(Source 5) Edward Hall, History of England (1548)

Diverse young men of the city assaulted the aliens as they passed by the streets, and some were stricken and some were buffeted, and some thrown into the canal... Then suddenly was a common secret rumour, and no man could tell how it began, then on May Day next the city would rebel and slay all aliens, in so much as diverse strangers fled out of the city.

(Source 6) Sebastian Giustinian, letter to the Signiory of Venice (May, 1517)

So great is the malignity... that what they are now unable to do for fear of death is done by their women, who evince immense hatred towards foreigners.

(Source 7) Jasper Ridley, Henry VIII (1984)

For the first time since he became King, Henry risked his popularity with the people by his severe repression of the anti-foreign rioters of Evil May Day. The resentment felt against the foreigners; the sympathy for the young apprentices; the grief of the parents when their boys of thirteen were executed; the feeling that in many cases the more innocent had been punished while the more guilty escaped; and the tales, which Hall reported, of the brutality of the Earl of Surrey's soldiers who suppressed the disorders, all aroused great sympathy of the rioters.

(Source 8) Peter Ackroyd, Tudors (2012)

On the evening of 30 April 2,000 Londoners - with apprentices, watermen and serving men at their head - sacked the houses of the French and Flemish merchants. They also stormed the house of the king's secretary and threatened the residents of the Italian quarter. Wolsey, wary of trouble desfite the assurances of the mayor, called in the armed retainers of the nobility as well as the ordnance of the Tower. More than 400 prisoners were taken, tried and found guilty of treason. Thirteen of them suffered the penalty of being hanged, drawn and quartered; their butchered remains were suspended upon eleven gallows set up within the city.

In a suitably elaborate ceremony the other rioters, with halters around their necks, were brought to Westminster Hall in the presence of the king. He was sitting on a lofty dais, from which eminence he condemned them all to death. Then Wolsey fell on his knees and begged the king to show compassion while the prisoners themselves called out "Mercy, Mercy!" Eventually the king relented and granted them pardon. At which point they cast off their halters and, as a London chronicler put it, "jumped' for joy".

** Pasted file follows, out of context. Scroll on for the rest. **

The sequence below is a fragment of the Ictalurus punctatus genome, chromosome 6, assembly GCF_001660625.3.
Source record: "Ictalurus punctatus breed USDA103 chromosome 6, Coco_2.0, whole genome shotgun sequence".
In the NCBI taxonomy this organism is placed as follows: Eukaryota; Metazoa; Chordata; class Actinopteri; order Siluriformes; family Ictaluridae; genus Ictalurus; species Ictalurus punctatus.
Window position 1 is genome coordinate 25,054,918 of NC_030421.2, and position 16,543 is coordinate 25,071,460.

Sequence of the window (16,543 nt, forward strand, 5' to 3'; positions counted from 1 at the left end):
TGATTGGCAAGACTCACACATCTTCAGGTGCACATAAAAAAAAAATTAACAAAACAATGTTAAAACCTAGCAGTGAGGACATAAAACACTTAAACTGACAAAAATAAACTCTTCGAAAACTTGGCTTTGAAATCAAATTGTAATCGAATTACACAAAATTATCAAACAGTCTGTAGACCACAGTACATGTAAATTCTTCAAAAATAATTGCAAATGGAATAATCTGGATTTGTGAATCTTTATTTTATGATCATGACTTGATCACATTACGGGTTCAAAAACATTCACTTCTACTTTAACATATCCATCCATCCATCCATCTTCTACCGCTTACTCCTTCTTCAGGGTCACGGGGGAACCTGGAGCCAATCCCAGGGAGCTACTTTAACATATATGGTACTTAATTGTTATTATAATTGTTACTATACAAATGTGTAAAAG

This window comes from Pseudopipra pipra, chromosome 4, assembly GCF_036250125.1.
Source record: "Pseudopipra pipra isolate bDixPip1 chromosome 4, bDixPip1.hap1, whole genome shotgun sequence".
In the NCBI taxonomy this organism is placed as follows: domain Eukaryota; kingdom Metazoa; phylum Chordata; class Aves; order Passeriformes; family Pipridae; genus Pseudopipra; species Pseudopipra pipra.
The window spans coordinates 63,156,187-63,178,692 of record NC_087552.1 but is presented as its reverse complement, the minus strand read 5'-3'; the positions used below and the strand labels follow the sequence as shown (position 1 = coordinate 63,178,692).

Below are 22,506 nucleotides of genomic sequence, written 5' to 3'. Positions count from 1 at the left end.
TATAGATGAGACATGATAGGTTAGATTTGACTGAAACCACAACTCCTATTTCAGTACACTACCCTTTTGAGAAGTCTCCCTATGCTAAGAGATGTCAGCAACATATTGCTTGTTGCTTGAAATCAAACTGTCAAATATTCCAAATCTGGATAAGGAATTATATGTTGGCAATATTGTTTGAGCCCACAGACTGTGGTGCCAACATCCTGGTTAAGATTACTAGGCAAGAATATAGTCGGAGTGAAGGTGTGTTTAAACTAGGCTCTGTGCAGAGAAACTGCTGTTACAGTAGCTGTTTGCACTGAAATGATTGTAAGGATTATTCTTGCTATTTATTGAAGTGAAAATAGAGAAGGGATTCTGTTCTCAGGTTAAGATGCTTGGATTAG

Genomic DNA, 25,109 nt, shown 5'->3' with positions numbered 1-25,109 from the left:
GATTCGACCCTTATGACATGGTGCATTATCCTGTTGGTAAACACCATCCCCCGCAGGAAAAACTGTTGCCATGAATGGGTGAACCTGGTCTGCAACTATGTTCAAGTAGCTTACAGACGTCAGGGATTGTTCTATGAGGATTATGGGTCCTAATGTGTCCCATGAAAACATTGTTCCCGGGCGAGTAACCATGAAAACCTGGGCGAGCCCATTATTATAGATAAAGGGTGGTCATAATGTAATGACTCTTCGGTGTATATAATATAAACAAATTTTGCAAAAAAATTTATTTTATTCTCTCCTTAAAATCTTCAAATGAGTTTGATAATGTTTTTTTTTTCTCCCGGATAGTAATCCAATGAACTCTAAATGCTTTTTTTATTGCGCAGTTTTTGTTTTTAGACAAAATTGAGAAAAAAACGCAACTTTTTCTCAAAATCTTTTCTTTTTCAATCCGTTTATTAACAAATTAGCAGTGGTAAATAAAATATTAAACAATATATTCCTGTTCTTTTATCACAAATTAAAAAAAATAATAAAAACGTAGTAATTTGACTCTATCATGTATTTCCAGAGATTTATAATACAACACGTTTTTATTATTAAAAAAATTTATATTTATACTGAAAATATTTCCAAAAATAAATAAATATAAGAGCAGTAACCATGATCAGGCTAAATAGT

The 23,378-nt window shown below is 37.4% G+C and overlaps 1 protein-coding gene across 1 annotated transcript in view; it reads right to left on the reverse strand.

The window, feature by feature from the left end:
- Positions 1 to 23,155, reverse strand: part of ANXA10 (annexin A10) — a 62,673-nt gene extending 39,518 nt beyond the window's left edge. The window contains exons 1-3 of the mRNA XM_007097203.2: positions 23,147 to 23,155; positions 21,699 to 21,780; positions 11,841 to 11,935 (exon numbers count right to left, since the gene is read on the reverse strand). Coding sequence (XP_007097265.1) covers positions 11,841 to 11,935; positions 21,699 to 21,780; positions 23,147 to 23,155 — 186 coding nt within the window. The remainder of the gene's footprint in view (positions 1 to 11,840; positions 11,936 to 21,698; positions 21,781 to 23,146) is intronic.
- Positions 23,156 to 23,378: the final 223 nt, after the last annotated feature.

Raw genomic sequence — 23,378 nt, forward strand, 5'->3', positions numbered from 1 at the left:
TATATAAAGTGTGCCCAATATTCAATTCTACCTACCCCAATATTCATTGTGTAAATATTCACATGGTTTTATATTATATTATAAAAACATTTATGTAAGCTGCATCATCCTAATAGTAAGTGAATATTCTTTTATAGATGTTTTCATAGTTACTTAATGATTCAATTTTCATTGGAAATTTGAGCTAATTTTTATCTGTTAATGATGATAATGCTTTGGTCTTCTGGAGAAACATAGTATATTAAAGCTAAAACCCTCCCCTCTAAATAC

(Source 9) Sharon L. Jansen, Dangerous Talk and Strange Behaviour: Women and Popular Resistance to the Reforms of Henry VIII (1996)

One curious aspect of the Evil May Day riots involves the reasons why Henry pardoned these remaining prisoners. They were paraded before the king with halters around their necks. In a letter written by Francesco Chieregato, papal nuncio to England, Henry pardoned these prisoners, otherwise destined for the gallows, because of (Catherine of Aragon)... Chieregato's seems to be the only report that Queen Catherine secured the pardons; Hall indicated that the prisoners themselves cried "Mercy, Gracious Lord" and that, following Wolsey's advice and the pleas from the lords who had assembled at Westminster, the king pardoned them. Other London chroniclers attribute the pardon variously to the pleas of the prisoners themselves, to Wolsey, or to the king's own judgment. Nevertheless, the story that Catherine sought the pardon, interceding on her knees for the prisoners, has proven irresistible to historians.

(Source 10) Francesco Chieregato, letter to Pope Leo X (19th May, 1517)

Our most serene and most compassionate queen, with tears in her eyes and on her bended knees, obtained their pardon from His Majesty, the act of grace being performed with great ceremony.

Questions for Students

Question 1: Read the introduction: (a) Describe the reasons for the 1517 May Day Riot. (b) How many people were executed for their participation in the May Day Riot?

Question 2: Select passages from the sources that helps to explain why Londoners in 1517 were unhappy.

Question 3: Read sources 8, 9 and 10. Who was responsible for the 400 people involved in the May Riot being pardoned?

Question 4: What does Sharon L. Jansen (source 9) mean by the comment "the story that Catherine sought the pardon, interceding on her knees for the prisoners, has proven irresistible to historians"?

Question 5: Use the information in this unit to describe the primary sources that historians have to consult when writing about the 1517 May Day Riot. What sort of questions would these historians have had to ask about the people who produced these sources?